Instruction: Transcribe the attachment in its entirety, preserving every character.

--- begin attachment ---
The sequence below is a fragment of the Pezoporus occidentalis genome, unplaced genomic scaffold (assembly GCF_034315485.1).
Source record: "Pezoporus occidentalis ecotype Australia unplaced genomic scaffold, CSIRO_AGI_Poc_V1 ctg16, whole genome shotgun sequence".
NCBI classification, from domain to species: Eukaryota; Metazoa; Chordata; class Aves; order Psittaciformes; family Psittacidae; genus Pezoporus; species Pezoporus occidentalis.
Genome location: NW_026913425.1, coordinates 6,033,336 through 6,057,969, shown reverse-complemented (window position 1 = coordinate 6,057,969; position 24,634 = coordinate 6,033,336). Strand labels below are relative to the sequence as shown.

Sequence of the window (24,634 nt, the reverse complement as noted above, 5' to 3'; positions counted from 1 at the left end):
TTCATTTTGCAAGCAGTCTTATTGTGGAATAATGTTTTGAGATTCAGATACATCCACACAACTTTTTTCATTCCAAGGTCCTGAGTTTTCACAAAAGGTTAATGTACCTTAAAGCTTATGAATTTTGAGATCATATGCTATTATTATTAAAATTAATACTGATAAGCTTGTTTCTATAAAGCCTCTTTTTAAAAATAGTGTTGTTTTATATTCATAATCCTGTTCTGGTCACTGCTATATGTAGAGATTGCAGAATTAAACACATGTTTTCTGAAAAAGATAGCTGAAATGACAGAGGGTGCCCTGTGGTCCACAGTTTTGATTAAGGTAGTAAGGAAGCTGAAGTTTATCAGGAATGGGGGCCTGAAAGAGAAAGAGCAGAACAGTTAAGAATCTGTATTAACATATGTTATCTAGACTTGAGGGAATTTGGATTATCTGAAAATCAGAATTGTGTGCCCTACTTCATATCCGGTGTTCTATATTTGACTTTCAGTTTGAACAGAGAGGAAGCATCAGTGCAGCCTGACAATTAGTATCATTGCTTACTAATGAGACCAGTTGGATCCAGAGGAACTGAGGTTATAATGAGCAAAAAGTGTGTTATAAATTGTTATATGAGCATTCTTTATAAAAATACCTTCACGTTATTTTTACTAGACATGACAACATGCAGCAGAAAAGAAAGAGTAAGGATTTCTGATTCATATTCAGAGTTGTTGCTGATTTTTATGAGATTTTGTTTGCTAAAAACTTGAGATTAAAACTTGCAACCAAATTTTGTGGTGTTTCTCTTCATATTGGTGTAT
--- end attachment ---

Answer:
The sequence below is a fragment of the Pezoporus occidentalis genome, unplaced genomic scaffold (assembly GCF_034315485.1).
Source record: "Pezoporus occidentalis ecotype Australia unplaced genomic scaffold, CSIRO_AGI_Poc_V1 ctg16, whole genome shotgun sequence".
NCBI classification, from domain to species: Eukaryota; Metazoa; Chordata; class Aves; order Psittaciformes; family Psittacidae; genus Pezoporus; species Pezoporus occidentalis.
Genome location: NW_026913425.1, coordinates 6,033,336 through 6,057,969, shown reverse-complemented (window position 1 = coordinate 6,057,969; position 24,634 = coordinate 6,033,336). Strand labels below are relative to the sequence as shown.

Sequence of the window (24,634 nt, the reverse complement as noted above, 5' to 3'; positions counted from 1 at the left end):
TTCATTTTGCAAGCAGTCTTATTGTGGAATAATGTTTTGAGATTCAGATACATCCACACAACTTTTTTCATTCCAAGGTCCTGAGTTTTCACAAAAGGTTAATGTACCTTAAAGCTTATGAATTTTGAGATCATATGCTATTATTATTAAAATTAATACTGATAAGCTTGTTTCTATAAAGCCTCTTTTTAAAAATAGTGTTGTTTTATATTCATAATCCTGTTCTGGTCACTGCTATATGTAGAGATTGCAGAATTAAACACATGTTTTCTGAAAAAGATAGCTGAAATGACAGAGGGTGCCCTGTGGTCCACAGTTTTGATTAAGGTAGTAAGGAAGCTGAAGTTTATCAGGAATGGGGGCCTGAAAGAGAAAGAGCAGAACAGTTAAGAATCTGTATTAACATATGTTATCTAGACTTGAGGGAATTTGGATTATCTGAAAATCAGAATTGTGTGCCCTACTTCATATCCGGTGTTCTATATTTGACTTTCAGTTTGAACAGAGAGGAAGCATCAGTGCAGCCTGACAATTAGTATCATTGCTTACTAATGAGACCAGTTGGATCCAGAGGAACTGAGGTTATAATGAGCAAAAAGTGTGTTATAAATTGTTATATGAGCATTCTTTATAAAAATACCTTCACGTTATTTTTACTAGACATGACAACATGCAGCAGAAAAGAAAGAGTAAGGATTTCTGATTCATATTCAGAGTTGTTGCTGATTTTTATGAGATTTTGTTTGCTAAAAACTTGAGATTAAAACTTGCAACCAAATTTTGTGGTGTTTCTCTTCATATTGGTGTAT